Supporters of a two-state solution have taken to arguing that it must be implemented quickly, before it is too late. It is therefore surprising that so little thought has been given to preparing for its passing: for now, at least, false optimism is preferred to reckoning with the consequences.
In this respect, it has become increasingly common to argue that a one-state solution (whether a binational entity or unitary democracy) is the logical alternative to the disappearing two-state paradigm. Yet this outcome – while admittedly the closest approximation of a just peace – is even less likely to materialise than a two-state settlement.
Unlike white South Africans, Jewish Israelis are not a small minority who can be expected to conclude that providing equal rights to the indigenous population within a democratic framework represents their only salvation. To the contrary, the one conviction uniting almost every Jewish Israeli is a shared commitment to the preservation of a Jewish state. In recent decades, furthermore, most Palestinians have also come to subscribe to the notion of an ethnic polity.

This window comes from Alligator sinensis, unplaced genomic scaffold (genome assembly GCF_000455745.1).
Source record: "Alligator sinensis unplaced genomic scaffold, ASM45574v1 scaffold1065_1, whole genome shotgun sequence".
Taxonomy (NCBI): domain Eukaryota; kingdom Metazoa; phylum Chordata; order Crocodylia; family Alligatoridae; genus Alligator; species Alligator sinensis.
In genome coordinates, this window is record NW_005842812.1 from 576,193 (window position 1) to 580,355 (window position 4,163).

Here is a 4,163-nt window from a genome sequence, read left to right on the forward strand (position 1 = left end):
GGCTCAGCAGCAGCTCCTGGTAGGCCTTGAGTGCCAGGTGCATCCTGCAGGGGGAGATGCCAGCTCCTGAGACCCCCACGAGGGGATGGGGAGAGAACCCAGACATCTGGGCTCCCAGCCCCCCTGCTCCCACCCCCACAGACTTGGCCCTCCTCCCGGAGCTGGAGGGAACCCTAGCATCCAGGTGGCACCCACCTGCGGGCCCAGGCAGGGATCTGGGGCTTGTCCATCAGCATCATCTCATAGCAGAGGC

The status quo is also increasingly untenable, and the more likely scenario for the coming decade, if not longer, is that Israel’s determined efforts to perpetuate it will produce increasing – and increasingly existential, regionalised and bloody – conflict. With the train derailed, the light at the tunnel’s end is liable to remain very dim for the foreseeable future.
MOUIN RABBANI is a Senior Fellow at the Institute for Palestine Studies.
This piece was originally published by The National.